New Zealand protests to keep "The Hobbit"
OCTOBER 25: Hobbit film supporters rally together at The Village Green on October 25, 2010 in Queenstown, New Zealand. Stakeholders of the film marched through Wellington to protest over the Hobbit films being filmed outside of New Zealand after an international union boycot by local actors demanding collective contracts. The New Zealand Actors Equity has been in negotiations with Warner Brothers as fears grow over future films being shot away from New Zealand, despite the Union do-not-work advice being dropped.
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STEVE CHIOTAKIS: Thousands of New Zealanders have taken to the streets to demand that a couple of films in the "Hobbit" franchise continue filming in New Zealand. Peter Jackson's trilogy -- "Lord of the Rings" -- means a lot to the New Zealand economy there, to the tune of as much as $1.5 billion. But now union demands have film execs threatening to make the sequel someplace else.
The BBC's Rebecca Singer reports.
REBECCA SINGER: Some protesters turned up as characters from "Lord of the Rings." Others carried placards reading "New Zealand is Middle Earth" and "We Love Hobbits". They came to demand production of the new Hobbit films remain in their country. The New Zealand movie industry is worth more than $2 billion a year and there are fears it could be severely damaged. A statement from the film's director Sir Peter Jackson was read out to the crowd.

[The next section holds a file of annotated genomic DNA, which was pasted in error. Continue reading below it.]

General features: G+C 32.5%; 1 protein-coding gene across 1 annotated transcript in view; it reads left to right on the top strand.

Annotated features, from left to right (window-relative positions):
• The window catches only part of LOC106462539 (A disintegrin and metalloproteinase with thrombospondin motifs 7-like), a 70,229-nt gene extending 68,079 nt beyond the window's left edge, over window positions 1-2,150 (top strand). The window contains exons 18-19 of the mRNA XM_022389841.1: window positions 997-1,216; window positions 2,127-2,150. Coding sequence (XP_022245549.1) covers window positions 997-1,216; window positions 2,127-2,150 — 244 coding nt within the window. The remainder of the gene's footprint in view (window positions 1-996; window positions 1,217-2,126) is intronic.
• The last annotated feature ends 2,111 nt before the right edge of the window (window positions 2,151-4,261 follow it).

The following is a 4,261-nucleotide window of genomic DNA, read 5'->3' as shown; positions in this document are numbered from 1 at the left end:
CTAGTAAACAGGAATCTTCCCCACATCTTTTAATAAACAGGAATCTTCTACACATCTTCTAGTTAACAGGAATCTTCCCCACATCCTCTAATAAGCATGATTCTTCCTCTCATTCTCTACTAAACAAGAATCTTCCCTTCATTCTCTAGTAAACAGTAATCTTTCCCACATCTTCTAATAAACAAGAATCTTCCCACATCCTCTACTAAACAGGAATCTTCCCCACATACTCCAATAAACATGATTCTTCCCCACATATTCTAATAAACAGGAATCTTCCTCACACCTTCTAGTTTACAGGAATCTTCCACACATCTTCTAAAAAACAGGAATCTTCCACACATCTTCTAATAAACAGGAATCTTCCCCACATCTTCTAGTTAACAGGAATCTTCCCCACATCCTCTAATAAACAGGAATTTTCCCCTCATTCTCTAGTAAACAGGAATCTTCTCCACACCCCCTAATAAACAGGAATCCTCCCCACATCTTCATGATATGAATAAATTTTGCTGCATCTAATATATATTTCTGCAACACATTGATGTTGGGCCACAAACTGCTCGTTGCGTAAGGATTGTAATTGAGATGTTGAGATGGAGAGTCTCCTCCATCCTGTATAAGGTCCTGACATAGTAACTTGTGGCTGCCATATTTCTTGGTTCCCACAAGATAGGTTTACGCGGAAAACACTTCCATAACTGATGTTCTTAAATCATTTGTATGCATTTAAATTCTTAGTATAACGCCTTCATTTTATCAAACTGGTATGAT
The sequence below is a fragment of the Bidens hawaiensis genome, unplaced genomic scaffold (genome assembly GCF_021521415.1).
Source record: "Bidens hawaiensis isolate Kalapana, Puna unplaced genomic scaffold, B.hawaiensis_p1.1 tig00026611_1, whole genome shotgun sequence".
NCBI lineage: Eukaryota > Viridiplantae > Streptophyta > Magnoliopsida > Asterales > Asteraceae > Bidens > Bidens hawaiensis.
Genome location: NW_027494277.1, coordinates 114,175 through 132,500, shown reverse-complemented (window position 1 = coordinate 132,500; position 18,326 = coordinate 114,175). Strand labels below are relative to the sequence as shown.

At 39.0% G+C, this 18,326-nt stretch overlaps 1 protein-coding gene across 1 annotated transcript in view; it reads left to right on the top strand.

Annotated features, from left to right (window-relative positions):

STATEMENT: New Zealand is where "The Hobbit" films should be made. The creative DNA is here. This is where Middle Earth was born, and this is where it should stay.
The protests coincide with the arrival of Warner Brothers executives, who have flown to the country for talks on Tuesday to determine the fate of the films. Even though the union has canceled a strike, the studio says it's still considering other location, like the U.K.
Neither the studio nor the government are disclose what it will take to ensure the production stays in New Zealand. Filming, wherever it is, is set to start in February.
In London, I'm the BBC's Rebecca Singer for Marketplace.